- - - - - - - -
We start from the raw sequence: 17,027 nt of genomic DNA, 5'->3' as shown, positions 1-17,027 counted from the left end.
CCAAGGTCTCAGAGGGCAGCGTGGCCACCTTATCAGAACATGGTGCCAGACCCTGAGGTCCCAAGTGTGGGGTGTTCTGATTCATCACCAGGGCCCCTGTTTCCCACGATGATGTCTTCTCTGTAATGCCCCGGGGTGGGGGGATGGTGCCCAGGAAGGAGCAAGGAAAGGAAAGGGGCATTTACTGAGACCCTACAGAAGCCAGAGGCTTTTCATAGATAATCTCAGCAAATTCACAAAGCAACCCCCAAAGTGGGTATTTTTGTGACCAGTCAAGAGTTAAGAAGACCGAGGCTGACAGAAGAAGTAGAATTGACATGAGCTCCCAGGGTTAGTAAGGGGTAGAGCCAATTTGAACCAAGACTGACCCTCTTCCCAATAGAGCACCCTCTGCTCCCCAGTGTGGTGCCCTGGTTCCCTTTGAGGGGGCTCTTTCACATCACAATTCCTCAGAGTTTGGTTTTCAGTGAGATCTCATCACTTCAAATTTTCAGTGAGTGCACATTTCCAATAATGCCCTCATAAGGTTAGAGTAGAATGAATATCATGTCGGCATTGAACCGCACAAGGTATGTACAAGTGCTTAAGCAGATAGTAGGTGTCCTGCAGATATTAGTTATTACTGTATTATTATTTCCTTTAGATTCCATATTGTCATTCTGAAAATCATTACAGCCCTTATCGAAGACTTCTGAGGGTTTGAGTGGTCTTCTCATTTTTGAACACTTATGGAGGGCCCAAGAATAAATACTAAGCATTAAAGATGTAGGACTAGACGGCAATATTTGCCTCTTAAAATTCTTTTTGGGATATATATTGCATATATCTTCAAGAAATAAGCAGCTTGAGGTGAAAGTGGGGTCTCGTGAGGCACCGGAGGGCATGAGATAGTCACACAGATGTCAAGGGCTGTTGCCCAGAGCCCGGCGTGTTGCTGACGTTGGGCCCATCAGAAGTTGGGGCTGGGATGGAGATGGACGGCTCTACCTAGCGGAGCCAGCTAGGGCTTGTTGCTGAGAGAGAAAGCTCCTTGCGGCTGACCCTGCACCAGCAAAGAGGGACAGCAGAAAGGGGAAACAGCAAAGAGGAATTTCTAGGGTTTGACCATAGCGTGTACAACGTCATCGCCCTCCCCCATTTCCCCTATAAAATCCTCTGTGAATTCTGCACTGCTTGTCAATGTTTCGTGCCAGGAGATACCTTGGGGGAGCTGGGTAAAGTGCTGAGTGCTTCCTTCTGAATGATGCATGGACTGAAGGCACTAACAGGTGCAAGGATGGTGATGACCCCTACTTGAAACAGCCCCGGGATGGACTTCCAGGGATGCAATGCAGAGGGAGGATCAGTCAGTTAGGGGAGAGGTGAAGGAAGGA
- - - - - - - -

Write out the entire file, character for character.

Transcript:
We start from the raw sequence: 17,027 nt of genomic DNA, 5'->3' as shown, positions 1-17,027 counted from the left end.
CCAAGGTCTCAGAGGGCAGCGTGGCCACCTTATCAGAACATGGTGCCAGACCCTGAGGTCCCAAGTGTGGGGTGTTCTGATTCATCACCAGGGCCCCTGTTTCCCACGATGATGTCTTCTCTGTAATGCCCCGGGGTGGGGGGATGGTGCCCAGGAAGGAGCAAGGAAAGGAAAGGGGCATTTACTGAGACCCTACAGAAGCCAGAGGCTTTTCATAGATAATCTCAGCAAATTCACAAAGCAACCCCCAAAGTGGGTATTTTTGTGACCAGTCAAGAGTTAAGAAGACCGAGGCTGACAGAAGAAGTAGAATTGACATGAGCTCCCAGGGTTAGTAAGGGGTAGAGCCAATTTGAACCAAGACTGACCCTCTTCCCAATAGAGCACCCTCTGCTCCCCAGTGTGGTGCCCTGGTTCCCTTTGAGGGGGCTCTTTCACATCACAATTCCTCAGAGTTTGGTTTTCAGTGAGATCTCATCACTTCAAATTTTCAGTGAGTGCACATTTCCAATAATGCCCTCATAAGGTTAGAGTAGAATGAATATCATGTCGGCATTGAACCGCACAAGGTATGTACAAGTGCTTAAGCAGATAGTAGGTGTCCTGCAGATATTAGTTATTACTGTATTATTATTTCCTTTAGATTCCATATTGTCATTCTGAAAATCATTACAGCCCTTATCGAAGACTTCTGAGGGTTTGAGTGGTCTTCTCATTTTTGAACACTTATGGAGGGCCCAAGAATAAATACTAAGCATTAAAGATGTAGGACTAGACGGCAATATTTGCCTCTTAAAATTCTTTTTGGGATATATATTGCATATATCTTCAAGAAATAAGCAGCTTGAGGTGAAAGTGGGGTCTCGTGAGGCACCGGAGGGCATGAGATAGTCACACAGATGTCAAGGGCTGTTGCCCAGAGCCCGGCGTGTTGCTGACGTTGGGCCCATCAGAAGTTGGGGCTGGGATGGAGATGGACGGCTCTACCTAGCGGAGCCAGCTAGGGCTTGTTGCTGAGAGAGAAAGCTCCTTGCGGCTGACCCTGCACCAGCAAAGAGGGACAGCAGAAAGGGGAAACAGCAAAGAGGAATTTCTAGGGTTTGACCATAGCGTGTACAACGTCATCGCCCTCCCCCATTTCCCCTATAAAATCCTCTGTGAATTCTGCACTGCTTGTCAATGTTTCGTGCCAGGAGATACCTTGGGGGAGCTGGGTAAAGTGCTGAGTGCTTCCTTCTGAATGATGCATGGACTGAAGGCACTAACAGGTGCAAGGATGGTGATGACCCCTACTTGAAACAGCCCCGGGATGGACTTCCAGGGATGCAATGCAGAGGGAGGATCAGTCAGTTAGGGGAGAGGTGAAGGAAGGA